“Back to story, I would calm children with story before it was time to go home. Make up fantastic stories of horses that could fly, magic fairies in the forest. They would call out the names of their favorites, but each time I tell new because I make up.”
She continued, wistful, “That garden. So beautiful. My husband proposed marriage to me there. Ah, so young and in love, thinking life would always be sweet, just as at that moment. A cruel joke,” she spat. Waving her hand to dismiss Miranda, “It’s late, work hard but be happy girl.”
She closed her eyes, signaling the end of the tea party. Miranda gathered up the tea tray, tiptoed to the kitchen and then back past Lena, whose slackened face was pale. Miranda hesitated at the candles. Lena let them burn out each night. They were flickering low in their glass jars, safe to leave. She locked the door handle and went upstairs, eager now to tackle Bowman v. State of Ohio.
It was a sunny Saturday morning, warm for late October. Too beautiful to spend in the library with a study group, she mused. Miranda was on the back porch finishing her coffee when she heard voices in the driveway. She couldn’t hear what Lena was saying but her tone was irritated. Maybe she was talking to a repairman.
She went back inside, rinsed her cup, grabbed her books, and went down the stairs onto the front porch. The man that she must have been talking to was unloading packages from a minivan parked in the driveway.
He smiled at her, “You must be Miranda,” he said, extending his hand.
She looked puzzled.
“All her talk, talk, talk, and I bet she never mentioned me. I’m her son, Benjamin.”
“She mentioned a son when I first looked at the apartment. But I never thought…”
“That he lived in town,” he finished her sentence. ”Yup, right here with a wife and child. My sister moved away. Lives in Colorado. But then you don’t really count until you have a candle,” he mumbled.
“Excuse me, what did you say?” Miranda asked.
“Oh, nothing.” Benjamin replied.
“She doesn’t really talk much about her family.”
Benjamin was slight, had dark curly hair, sharp blue eyes like Lena’s and the same ruddy complexion. He grabbed up the shopping bags, leaving the tools on the porch. “Let me get this in before she refuses the meat telling me it’s spoiled because I was too slow.”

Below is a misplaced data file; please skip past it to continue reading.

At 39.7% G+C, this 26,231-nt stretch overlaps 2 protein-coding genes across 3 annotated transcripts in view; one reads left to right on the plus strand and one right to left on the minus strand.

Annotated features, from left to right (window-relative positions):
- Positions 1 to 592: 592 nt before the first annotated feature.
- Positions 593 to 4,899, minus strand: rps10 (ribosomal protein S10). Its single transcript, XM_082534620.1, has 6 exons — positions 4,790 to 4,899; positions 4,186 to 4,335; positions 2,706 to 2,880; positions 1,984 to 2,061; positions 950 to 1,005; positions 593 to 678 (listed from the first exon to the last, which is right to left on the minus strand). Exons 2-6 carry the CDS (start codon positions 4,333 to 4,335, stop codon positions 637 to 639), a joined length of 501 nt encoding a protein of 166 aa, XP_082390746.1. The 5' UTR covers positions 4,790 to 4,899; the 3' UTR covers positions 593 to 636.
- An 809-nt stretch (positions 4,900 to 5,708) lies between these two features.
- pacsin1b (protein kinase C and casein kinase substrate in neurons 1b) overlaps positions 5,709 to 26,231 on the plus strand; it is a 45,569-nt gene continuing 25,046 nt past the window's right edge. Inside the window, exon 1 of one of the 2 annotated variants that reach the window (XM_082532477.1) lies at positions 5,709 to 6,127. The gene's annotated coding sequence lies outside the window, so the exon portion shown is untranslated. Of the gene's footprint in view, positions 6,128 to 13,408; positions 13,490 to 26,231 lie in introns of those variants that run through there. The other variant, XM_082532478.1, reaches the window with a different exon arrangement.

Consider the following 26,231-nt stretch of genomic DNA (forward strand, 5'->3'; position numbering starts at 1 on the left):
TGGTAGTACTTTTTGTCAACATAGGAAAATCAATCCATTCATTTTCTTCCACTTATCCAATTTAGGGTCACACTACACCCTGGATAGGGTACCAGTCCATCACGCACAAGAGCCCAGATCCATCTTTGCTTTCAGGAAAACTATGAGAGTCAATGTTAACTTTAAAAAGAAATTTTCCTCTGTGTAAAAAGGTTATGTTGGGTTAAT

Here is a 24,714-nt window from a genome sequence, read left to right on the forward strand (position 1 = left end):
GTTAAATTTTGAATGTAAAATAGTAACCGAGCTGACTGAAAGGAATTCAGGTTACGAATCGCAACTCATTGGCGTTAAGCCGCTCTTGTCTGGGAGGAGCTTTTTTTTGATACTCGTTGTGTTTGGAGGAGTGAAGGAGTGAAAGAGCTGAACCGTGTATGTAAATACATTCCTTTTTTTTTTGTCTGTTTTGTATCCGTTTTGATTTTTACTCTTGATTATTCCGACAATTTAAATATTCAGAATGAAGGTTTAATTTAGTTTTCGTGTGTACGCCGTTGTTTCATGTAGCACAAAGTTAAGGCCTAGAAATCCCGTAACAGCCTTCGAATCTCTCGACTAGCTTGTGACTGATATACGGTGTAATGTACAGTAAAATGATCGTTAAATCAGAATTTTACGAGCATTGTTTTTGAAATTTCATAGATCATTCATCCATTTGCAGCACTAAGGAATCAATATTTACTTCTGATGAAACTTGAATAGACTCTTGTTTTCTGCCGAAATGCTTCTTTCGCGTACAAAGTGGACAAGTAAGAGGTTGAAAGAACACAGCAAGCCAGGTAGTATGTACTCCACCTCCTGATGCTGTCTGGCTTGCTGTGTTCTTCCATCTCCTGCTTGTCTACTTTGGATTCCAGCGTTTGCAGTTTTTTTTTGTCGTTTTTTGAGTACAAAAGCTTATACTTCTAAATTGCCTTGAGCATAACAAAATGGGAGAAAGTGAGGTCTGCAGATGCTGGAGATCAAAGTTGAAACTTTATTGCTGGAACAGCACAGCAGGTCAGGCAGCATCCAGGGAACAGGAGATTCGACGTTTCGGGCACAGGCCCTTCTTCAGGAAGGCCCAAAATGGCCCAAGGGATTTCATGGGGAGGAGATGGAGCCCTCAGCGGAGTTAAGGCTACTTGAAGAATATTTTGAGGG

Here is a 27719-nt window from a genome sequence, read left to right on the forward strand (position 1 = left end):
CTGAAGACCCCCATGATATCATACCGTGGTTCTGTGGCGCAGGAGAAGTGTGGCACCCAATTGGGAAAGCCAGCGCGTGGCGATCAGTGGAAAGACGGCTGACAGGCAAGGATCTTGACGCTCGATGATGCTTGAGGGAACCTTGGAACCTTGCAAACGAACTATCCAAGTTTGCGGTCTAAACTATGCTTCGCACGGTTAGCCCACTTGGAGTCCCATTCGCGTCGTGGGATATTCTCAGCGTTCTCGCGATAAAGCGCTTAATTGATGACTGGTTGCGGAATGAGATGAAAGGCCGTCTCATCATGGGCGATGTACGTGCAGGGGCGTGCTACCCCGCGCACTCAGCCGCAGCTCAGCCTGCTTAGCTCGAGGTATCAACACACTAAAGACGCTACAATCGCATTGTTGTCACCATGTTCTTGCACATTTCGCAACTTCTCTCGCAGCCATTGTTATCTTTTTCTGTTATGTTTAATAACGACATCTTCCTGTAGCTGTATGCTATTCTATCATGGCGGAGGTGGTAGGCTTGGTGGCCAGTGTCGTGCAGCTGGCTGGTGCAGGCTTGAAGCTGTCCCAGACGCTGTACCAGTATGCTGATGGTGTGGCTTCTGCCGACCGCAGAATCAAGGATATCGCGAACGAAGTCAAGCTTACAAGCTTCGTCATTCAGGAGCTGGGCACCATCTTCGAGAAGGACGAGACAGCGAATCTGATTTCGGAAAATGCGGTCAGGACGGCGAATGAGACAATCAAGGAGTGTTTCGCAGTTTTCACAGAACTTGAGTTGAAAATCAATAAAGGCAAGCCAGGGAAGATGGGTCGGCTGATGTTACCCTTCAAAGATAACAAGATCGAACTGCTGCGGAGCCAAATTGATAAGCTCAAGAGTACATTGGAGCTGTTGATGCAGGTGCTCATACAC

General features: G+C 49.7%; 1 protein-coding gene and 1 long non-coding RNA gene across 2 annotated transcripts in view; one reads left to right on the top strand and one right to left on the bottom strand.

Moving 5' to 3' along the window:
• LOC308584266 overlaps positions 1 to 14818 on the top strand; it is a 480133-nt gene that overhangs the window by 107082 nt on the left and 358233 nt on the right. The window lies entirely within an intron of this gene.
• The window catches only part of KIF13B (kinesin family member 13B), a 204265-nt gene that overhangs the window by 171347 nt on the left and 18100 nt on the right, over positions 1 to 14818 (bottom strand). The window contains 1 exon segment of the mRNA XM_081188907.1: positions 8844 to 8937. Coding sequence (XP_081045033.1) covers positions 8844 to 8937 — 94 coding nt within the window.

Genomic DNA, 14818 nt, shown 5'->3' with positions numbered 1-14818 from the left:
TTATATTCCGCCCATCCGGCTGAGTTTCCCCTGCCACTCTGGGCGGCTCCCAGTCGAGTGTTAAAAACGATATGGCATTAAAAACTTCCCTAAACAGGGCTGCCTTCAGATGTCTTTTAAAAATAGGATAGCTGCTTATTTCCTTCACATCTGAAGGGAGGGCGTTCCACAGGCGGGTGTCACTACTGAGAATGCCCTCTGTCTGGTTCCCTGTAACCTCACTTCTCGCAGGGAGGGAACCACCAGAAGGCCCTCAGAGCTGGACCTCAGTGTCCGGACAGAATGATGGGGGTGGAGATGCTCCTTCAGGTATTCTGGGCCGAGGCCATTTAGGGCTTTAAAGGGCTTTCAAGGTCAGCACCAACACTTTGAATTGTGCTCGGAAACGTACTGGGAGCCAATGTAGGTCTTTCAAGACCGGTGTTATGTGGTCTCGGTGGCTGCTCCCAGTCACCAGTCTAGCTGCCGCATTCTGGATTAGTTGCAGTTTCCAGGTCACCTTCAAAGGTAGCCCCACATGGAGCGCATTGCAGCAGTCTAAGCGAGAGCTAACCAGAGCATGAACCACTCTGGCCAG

“Nice meeting you, Benjamin.”
“You, too.” He paused. “Listen, Miranda. I’m going to give you my phone number if anything comes up. Got a pen?”
She opened her backpack and pulled out a pen and notebook. “Okay, shoot.” Miranda wrote it down on the inside cover.
“Keep it safe,” he said. “And don’t ever hesitate to call. My wife’s name is Ruthie.” He held the screen door open with his knee.
Miranda held the door while he picked up the third bag. Once he was in the house, she stood on the porch for a moment waiting to hear voices, but all was quiet except the rustle of the bags.
She looked at her watch and sprinted down the stairs across the grass. She had ten minutes to get to the library.
Classes were over for Thanksgiving break. Miranda had put off her mother, who wept for her to come home, promising everything would be different, that it wasn’t fair, cutting them all off like that. They needed her. Reluctantly, she called her mother to let her know not to expect her, holding the phone away from her ear, trying not to listen to the railing on the other end. She decided if she had to acknowledge the holiday at all, she would go home with one of her study partners, Robin. They decided to wait to travel Thanksgiving morning to avoid the traffic. And one less day of family time, whether it was hers or not, was fine with Miranda.